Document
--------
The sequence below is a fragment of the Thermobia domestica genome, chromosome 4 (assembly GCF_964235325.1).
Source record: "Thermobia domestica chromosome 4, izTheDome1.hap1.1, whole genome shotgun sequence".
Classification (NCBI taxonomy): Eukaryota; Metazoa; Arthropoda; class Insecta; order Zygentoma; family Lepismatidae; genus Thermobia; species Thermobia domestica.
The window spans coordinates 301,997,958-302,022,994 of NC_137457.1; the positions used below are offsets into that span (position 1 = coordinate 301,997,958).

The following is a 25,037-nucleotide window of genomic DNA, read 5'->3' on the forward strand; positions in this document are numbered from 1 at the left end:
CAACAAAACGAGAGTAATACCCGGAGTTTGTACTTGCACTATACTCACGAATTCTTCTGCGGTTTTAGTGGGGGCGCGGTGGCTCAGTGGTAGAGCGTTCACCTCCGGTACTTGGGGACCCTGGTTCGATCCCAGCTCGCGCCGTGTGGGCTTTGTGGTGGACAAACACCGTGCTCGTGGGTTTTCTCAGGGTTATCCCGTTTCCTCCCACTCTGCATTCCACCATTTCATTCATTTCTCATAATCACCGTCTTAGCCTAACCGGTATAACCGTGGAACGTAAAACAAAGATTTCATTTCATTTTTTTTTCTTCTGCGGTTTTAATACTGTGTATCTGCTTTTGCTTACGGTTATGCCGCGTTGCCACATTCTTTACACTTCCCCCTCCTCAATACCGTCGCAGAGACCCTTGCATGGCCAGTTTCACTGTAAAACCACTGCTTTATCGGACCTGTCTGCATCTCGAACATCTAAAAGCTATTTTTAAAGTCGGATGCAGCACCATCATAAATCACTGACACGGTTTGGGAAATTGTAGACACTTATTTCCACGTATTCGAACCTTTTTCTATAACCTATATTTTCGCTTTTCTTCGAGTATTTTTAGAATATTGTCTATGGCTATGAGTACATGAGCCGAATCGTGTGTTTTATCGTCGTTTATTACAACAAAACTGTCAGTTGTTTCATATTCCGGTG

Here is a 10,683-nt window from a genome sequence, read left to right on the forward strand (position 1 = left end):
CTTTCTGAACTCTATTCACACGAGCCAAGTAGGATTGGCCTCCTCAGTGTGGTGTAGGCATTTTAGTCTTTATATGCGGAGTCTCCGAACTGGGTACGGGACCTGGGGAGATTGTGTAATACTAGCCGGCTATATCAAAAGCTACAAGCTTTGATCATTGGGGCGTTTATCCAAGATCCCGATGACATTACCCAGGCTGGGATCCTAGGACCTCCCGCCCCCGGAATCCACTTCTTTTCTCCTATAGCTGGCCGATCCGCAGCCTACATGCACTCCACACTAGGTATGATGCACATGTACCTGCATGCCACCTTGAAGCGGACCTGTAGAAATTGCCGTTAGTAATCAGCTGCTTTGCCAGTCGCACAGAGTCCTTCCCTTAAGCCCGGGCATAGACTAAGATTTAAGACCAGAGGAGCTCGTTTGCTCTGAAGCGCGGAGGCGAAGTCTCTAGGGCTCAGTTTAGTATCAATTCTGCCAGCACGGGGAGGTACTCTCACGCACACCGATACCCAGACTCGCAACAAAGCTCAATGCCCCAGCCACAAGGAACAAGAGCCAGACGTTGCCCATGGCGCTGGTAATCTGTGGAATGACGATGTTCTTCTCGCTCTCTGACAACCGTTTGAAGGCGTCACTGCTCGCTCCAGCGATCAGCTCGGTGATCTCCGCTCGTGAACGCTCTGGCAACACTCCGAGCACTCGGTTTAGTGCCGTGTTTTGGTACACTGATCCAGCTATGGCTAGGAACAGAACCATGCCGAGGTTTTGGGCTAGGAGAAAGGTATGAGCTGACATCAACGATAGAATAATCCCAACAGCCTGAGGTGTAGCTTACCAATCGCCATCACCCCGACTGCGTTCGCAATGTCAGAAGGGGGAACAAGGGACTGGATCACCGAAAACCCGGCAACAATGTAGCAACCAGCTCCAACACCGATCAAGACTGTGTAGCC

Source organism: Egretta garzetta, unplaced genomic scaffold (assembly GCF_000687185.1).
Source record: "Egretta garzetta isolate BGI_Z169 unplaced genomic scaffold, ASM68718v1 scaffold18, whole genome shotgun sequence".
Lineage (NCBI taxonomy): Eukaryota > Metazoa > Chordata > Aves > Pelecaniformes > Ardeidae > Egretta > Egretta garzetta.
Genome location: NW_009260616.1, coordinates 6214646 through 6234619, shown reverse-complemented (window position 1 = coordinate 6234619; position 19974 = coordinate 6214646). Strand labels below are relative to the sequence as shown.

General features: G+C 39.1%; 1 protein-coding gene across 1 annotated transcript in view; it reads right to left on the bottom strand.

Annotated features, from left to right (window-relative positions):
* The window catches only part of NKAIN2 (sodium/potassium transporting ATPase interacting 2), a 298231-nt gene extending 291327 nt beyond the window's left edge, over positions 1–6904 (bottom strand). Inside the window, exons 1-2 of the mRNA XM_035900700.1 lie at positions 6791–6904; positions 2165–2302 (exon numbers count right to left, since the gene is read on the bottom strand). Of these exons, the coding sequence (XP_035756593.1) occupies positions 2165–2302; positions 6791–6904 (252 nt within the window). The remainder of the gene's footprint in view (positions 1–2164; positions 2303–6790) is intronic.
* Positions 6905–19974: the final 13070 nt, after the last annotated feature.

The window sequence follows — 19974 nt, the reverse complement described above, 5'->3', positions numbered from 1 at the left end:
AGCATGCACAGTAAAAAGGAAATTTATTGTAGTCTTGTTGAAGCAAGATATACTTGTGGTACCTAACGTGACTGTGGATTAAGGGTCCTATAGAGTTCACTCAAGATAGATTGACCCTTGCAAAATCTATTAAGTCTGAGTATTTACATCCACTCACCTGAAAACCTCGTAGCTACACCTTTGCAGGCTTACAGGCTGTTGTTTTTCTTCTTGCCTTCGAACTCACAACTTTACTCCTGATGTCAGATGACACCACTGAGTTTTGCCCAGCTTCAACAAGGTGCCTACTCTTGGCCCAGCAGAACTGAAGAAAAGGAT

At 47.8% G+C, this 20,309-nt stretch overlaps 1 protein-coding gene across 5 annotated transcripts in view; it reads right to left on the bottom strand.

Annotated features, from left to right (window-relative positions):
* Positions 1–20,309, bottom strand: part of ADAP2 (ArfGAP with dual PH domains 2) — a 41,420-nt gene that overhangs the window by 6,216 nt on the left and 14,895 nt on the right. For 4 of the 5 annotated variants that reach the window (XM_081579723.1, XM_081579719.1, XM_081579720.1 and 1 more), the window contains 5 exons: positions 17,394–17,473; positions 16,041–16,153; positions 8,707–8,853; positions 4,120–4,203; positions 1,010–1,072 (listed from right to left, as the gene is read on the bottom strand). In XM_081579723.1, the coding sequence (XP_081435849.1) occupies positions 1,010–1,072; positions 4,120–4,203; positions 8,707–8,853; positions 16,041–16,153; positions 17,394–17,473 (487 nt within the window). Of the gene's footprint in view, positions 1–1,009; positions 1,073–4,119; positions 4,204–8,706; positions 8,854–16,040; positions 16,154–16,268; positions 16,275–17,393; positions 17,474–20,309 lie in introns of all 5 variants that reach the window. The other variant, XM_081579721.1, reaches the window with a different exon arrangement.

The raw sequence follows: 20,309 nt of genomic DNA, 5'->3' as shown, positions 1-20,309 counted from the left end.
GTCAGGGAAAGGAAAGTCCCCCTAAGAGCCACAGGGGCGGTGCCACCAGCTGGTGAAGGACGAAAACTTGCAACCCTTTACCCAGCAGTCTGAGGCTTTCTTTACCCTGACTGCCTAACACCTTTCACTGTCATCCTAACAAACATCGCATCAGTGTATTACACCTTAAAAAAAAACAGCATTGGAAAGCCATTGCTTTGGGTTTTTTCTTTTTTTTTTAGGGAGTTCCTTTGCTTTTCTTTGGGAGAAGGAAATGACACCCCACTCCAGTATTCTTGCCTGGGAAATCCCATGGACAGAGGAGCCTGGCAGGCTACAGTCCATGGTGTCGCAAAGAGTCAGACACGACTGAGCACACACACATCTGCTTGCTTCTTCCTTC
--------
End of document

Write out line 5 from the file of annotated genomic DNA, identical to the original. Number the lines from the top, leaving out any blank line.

The following is a 25,037-nucleotide window of genomic DNA, read 5'->3' on the forward strand; positions in this document are numbered from 1 at the left end: